The Poisonous HAMILTON SPECTATOR Claims Freedom for Itself but Urges City Council to Prevent Paul Fromm Speaking as a Delegation
[The Hamilton Spectator is a far left fake news smear sheet So out to lunch is it that while it practises freedom of the press with impunity — in fact, for all the smear stories they’ve done on me in the past year, they have only once ever called me for an interview –.it wishes for Hamilton City Council to deny me the right to speak for five minutes as a delegation later this month. In Ontario, local councils and school board set aside time at the beginning of their meetings for “delegations”. Normally, a person or group with a concern registers to get on the list and is assigned five minutes to air their views. Back in August, I sought to apply to be heard as a delegation in order to air my concerns as Director of the Canadian Association for Freedom of Expression in light of Council’s instructions to staff in May to explore plans to prevent “hate groups” (the Yellow Vests and Christian pastors critical of the LGBTQ crowd) from holding protests on public property. This was actually being suggested for Hamilton, not Havana.
Here the Spectator says I should be silenced. The two Ottawa incidents to which they refer involved access to the Parliamentary Press Gallery. I had twice booked the Parliamentary Press Gallery for a half hour news conference. I have done this many times. On these two occasions, I was banned entry to the Parliament Buildings where the Press Gallery studio is located. Jason Kenney, the loyal Zionist waterboy was acting on a complaint by the pro-censorship group B’nai Brith. — Paul Fromm]
Editorial: When a white nationalist comes knocking …
Hamilton city council needs to take very seriously its deliberations about whether to allow infamous white nationalist Paul Fromm to delegate at an upcoming meeting.
Hamilton city council is under no obligation to allow Paul Fromm’s views a soapbox in a public meeting, held in a space owned and paid for by taxpayers. – Rene Johnston , Toronto Star file photo
Governments at all levels and of all stripes need to be very careful that they don’t abuse their positions of trust, including their commitment to be open, responsive and accessible to citizens. That’s central to their commitment to the democratic process and civic engagement.
That is why Hamilton city council needs to take very seriously its deliberations about whether to allow infamous white nationalist Paul Fromm to delegate at an upcoming meeting. Apparently, Fromm is worried about council’s proposed hate-prevention policies. Not surprisingly, he argues they limit free speech. “I don’t think it’s up to city council to play referee on various points of view,” Fromm said in an interview with The Spec’s Andrew Dreschel. “I was shocked I was hearing this in Hamilton, not Havana.”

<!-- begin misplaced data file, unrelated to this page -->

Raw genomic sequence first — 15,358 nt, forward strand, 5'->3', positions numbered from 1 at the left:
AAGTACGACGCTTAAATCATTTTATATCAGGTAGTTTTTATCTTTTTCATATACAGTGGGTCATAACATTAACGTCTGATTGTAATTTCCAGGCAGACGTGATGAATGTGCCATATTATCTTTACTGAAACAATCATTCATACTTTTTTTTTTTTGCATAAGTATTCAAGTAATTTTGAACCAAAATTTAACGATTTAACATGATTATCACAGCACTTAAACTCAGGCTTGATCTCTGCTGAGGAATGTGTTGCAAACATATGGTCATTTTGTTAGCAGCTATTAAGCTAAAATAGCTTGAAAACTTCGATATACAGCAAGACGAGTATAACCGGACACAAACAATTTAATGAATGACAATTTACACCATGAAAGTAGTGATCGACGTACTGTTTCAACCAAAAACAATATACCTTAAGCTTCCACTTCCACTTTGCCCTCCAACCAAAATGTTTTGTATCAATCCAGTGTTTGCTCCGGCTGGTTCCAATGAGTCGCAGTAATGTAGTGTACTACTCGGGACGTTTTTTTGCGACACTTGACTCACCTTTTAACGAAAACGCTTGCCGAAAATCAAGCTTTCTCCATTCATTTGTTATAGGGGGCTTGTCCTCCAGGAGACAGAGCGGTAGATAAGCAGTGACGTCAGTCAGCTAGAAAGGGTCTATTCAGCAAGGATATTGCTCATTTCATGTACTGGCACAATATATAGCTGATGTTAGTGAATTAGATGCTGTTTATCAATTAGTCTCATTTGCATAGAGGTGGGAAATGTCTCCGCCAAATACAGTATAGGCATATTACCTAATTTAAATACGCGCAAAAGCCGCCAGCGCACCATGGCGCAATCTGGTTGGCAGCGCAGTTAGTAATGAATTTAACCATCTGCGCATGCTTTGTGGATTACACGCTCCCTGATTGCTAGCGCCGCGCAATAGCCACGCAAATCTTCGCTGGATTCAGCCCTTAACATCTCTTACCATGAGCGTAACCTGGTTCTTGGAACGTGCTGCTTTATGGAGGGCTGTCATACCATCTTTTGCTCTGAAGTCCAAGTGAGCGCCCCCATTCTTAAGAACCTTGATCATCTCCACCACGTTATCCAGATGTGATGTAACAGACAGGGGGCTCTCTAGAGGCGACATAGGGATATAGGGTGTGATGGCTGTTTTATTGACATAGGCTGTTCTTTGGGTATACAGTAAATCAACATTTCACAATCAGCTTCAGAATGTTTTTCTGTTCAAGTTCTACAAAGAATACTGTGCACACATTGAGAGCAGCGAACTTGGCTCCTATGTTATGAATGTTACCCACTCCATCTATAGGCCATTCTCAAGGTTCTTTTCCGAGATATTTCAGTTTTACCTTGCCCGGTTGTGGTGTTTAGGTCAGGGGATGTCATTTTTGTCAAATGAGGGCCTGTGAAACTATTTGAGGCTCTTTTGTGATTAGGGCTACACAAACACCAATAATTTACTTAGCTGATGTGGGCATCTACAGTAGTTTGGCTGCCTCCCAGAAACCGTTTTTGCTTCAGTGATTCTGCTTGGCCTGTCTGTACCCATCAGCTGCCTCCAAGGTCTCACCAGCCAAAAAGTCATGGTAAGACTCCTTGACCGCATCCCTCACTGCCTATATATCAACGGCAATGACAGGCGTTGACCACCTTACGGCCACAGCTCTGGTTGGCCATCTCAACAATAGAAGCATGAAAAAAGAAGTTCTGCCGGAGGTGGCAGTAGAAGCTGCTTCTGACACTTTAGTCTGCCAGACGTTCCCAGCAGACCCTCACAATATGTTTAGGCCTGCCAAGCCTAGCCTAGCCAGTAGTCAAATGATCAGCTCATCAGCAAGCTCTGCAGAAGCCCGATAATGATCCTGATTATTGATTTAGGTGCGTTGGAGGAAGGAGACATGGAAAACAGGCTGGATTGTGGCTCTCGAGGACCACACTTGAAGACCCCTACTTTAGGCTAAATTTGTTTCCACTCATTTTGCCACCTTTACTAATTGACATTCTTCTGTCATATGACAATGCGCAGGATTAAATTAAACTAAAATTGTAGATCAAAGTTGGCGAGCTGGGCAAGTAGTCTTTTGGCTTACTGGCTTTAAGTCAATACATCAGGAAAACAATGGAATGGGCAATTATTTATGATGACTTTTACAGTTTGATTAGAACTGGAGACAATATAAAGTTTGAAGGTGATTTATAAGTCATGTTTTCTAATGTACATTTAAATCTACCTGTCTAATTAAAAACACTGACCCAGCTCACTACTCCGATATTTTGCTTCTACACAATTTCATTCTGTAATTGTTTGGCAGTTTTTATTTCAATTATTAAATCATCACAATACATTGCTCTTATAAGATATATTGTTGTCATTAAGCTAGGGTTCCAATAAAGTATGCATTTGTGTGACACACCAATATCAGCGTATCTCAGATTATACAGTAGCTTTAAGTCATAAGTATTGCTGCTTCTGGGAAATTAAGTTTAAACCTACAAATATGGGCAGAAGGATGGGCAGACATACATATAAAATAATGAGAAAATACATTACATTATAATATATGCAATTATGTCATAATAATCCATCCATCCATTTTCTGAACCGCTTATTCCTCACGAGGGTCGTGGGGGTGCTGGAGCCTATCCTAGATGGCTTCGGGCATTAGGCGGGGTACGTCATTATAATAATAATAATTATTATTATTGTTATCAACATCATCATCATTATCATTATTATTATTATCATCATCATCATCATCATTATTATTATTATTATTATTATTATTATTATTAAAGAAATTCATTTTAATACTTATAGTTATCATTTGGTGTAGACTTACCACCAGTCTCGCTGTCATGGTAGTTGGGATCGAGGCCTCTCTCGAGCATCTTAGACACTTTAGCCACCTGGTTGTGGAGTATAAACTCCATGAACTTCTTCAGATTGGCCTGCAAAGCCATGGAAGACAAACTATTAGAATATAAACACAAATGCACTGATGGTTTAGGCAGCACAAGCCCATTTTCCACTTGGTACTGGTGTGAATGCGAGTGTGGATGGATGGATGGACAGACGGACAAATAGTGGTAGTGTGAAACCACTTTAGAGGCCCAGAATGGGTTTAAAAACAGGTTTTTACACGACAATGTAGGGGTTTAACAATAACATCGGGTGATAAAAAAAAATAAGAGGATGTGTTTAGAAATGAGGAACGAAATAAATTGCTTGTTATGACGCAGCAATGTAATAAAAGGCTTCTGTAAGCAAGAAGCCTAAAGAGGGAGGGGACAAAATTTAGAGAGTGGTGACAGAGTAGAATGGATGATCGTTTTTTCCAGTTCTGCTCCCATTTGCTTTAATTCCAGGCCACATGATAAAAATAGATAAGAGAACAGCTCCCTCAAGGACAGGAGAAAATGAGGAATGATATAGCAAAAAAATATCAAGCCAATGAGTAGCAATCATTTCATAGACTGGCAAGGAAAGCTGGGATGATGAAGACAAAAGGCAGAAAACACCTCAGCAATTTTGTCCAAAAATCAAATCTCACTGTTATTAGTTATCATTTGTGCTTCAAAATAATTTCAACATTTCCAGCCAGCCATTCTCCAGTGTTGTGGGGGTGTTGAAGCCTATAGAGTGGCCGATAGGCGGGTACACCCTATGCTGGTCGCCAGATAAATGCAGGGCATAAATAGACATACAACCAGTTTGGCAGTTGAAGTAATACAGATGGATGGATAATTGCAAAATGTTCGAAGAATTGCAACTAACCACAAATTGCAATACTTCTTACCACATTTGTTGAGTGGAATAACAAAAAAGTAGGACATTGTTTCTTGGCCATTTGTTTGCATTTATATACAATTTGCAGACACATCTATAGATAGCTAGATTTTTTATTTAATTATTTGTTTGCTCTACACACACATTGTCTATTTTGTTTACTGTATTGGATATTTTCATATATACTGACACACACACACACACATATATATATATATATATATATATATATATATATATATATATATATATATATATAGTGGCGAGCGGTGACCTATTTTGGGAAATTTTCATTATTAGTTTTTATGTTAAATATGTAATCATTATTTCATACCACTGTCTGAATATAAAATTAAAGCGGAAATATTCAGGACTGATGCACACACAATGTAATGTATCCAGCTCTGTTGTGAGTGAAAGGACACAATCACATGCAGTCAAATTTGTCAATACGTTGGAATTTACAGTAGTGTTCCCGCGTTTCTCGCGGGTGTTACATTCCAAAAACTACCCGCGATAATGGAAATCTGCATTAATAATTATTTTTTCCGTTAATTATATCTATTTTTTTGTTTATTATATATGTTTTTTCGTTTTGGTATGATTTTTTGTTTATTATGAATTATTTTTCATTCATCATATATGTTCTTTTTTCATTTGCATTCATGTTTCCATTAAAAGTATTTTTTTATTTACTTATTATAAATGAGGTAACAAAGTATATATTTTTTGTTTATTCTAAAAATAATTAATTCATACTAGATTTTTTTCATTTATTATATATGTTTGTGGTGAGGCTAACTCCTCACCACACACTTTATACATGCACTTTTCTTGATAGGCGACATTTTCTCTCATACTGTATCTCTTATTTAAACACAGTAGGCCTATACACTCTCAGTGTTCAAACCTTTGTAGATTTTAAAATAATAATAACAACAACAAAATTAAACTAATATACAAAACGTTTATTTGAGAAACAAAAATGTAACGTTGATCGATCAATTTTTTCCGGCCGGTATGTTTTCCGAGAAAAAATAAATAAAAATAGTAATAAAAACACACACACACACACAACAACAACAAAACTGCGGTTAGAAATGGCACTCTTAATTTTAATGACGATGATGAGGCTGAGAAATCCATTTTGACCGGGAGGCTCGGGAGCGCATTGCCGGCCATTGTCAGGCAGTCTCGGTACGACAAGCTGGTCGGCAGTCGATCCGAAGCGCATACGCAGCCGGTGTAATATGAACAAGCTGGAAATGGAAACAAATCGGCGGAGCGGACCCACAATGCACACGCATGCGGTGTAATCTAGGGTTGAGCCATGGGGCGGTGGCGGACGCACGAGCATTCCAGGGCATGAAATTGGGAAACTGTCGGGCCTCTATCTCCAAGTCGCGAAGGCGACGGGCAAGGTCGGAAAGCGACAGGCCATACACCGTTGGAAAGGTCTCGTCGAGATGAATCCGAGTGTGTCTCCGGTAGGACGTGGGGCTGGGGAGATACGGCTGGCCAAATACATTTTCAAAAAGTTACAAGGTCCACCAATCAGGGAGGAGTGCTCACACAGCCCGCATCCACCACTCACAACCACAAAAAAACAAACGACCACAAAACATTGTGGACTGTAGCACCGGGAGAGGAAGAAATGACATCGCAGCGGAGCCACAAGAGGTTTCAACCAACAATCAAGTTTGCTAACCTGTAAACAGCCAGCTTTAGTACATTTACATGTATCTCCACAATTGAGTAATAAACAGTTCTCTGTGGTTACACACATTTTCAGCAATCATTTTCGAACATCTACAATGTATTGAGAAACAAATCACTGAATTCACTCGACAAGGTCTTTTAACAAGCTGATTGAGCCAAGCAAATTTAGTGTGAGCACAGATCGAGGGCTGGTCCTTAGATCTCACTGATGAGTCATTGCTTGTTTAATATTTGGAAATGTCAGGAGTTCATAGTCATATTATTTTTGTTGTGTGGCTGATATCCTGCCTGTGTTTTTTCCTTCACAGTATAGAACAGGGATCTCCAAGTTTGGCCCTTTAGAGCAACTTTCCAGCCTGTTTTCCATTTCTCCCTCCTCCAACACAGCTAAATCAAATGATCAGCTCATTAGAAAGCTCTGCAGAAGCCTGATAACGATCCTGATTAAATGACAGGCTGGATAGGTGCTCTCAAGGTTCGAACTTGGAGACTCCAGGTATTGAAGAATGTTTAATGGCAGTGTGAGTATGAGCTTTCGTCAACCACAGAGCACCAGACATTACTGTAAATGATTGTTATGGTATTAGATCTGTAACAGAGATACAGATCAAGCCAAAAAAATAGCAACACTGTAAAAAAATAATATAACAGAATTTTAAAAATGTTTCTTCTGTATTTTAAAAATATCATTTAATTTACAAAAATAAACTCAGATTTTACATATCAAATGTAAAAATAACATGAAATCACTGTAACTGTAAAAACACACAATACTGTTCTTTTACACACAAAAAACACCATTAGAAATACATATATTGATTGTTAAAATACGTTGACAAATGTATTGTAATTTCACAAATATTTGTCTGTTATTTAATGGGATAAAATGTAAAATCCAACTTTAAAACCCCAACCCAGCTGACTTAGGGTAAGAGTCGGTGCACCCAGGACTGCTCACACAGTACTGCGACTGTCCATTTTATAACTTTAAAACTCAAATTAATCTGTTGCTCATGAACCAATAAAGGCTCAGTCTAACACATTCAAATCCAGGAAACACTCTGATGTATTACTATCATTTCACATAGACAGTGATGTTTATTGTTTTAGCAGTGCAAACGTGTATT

Fromm knows very well there are already limitations on free speech. For example, your right to say what you want becomes illegal once you use it to make hateful comments about other people or groups. This, among other things, is what Fromm and groups he’s been involved with have done over a long career of far-right activism.
Fromm was a supporter of Ernst Zundel, who denied the Holocaust. Back in 2007, then-Conservative MP Jason Kenney successfully moved a motion to deny Parliamentary admission to Fromm and an associate “to preserve the dignity and integrity of the House.” The same thing happened in 2016 when Fromm tried to call a news conference in Parliament.
These setbacks didn’t deter Fromm. He ran for mayor in Mississauga when he lived there. He later moved to Hamilton and ran for mayor here in the 2018 municipal election. He has been an executive with white supremacist organizations. He has ties to former Ku Klux Klan members David Duke, Don Black and Mark Martin. The National Post described him as “one of Canada’s most notorious white supremacists.” In 2009 he participated in a White Pride march organized by the Aryan Guard, a neo-Nazi gang in Calgary.
Fromm is also, in his own estimation, a bit of an expert on semantics. All of these past activities don’t make him a racist or white supremacist. Rather, he argues, he is a white nationalist, committed to ensuring the “founding peoples” of Canada are not washed away by “waves of mass immigration.” (He’s not referring to founding Indigenous people, by the way. Only the white European ones.)
So, does any of this mean Fromm shouldn’t be welcome as a delegate to city council? The short answer is yes.
Odious as he and his views are, they are not illegal. He is free to hold them, and even to talk about them, provided he can do so in a manner that doesn’t promote hatred against identifiable people or groups.
But city council is under no obligation to allow those views a soapbox in a public meeting, held in a space owned and paid for by taxpayers. To do so would imply a degree, even if only a small one, of legitimacy to opinions based in bigotry.
Back in 2007, Kenney said this about his motion which successfully stopped Fromm from claiming Parliament as his podium: “If they want to get a soapbox and go out in front of the Parliament buildings in this free country, they’re welcome to do so, but this House isn’t going to let them use public, taxpayer-funded resources.”
Kenney was right 12 years ago and city council would be wise to make the same determination about Fromm’s delegation.